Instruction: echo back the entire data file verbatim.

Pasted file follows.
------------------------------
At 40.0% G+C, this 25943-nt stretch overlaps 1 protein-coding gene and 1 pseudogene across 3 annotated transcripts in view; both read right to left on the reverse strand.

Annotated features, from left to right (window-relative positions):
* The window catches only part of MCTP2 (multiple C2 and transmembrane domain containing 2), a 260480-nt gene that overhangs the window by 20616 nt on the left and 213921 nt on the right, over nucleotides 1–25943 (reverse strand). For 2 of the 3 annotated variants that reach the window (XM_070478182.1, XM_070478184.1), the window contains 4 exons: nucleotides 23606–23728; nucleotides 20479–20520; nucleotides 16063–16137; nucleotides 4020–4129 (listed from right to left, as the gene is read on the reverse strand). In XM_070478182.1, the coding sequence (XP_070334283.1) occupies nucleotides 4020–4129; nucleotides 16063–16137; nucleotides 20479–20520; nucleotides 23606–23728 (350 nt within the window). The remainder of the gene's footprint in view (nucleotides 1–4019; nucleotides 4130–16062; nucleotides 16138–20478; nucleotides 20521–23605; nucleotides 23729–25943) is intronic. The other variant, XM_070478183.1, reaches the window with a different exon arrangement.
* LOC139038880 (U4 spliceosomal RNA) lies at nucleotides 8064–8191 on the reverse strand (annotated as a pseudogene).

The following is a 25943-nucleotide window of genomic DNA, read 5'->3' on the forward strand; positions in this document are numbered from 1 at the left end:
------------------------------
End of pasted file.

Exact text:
At 40.0% G+C, this 25943-nt stretch overlaps 1 protein-coding gene and 1 pseudogene across 3 annotated transcripts in view; both read right to left on the reverse strand.

Annotated features, from left to right (window-relative positions):
* The window catches only part of MCTP2 (multiple C2 and transmembrane domain containing 2), a 260480-nt gene that overhangs the window by 20616 nt on the left and 213921 nt on the right, over nucleotides 1–25943 (reverse strand). For 2 of the 3 annotated variants that reach the window (XM_070478182.1, XM_070478184.1), the window contains 4 exons: nucleotides 23606–23728; nucleotides 20479–20520; nucleotides 16063–16137; nucleotides 4020–4129 (listed from right to left, as the gene is read on the reverse strand). In XM_070478182.1, the coding sequence (XP_070334283.1) occupies nucleotides 4020–4129; nucleotides 16063–16137; nucleotides 20479–20520; nucleotides 23606–23728 (350 nt within the window). The remainder of the gene's footprint in view (nucleotides 1–4019; nucleotides 4130–16062; nucleotides 16138–20478; nucleotides 20521–23605; nucleotides 23729–25943) is intronic. The other variant, XM_070478183.1, reaches the window with a different exon arrangement.
* LOC139038880 (U4 spliceosomal RNA) lies at nucleotides 8064–8191 on the reverse strand (annotated as a pseudogene).

The following is a 25943-nucleotide window of genomic DNA, read 5'->3' on the forward strand; positions in this document are numbered from 1 at the left end: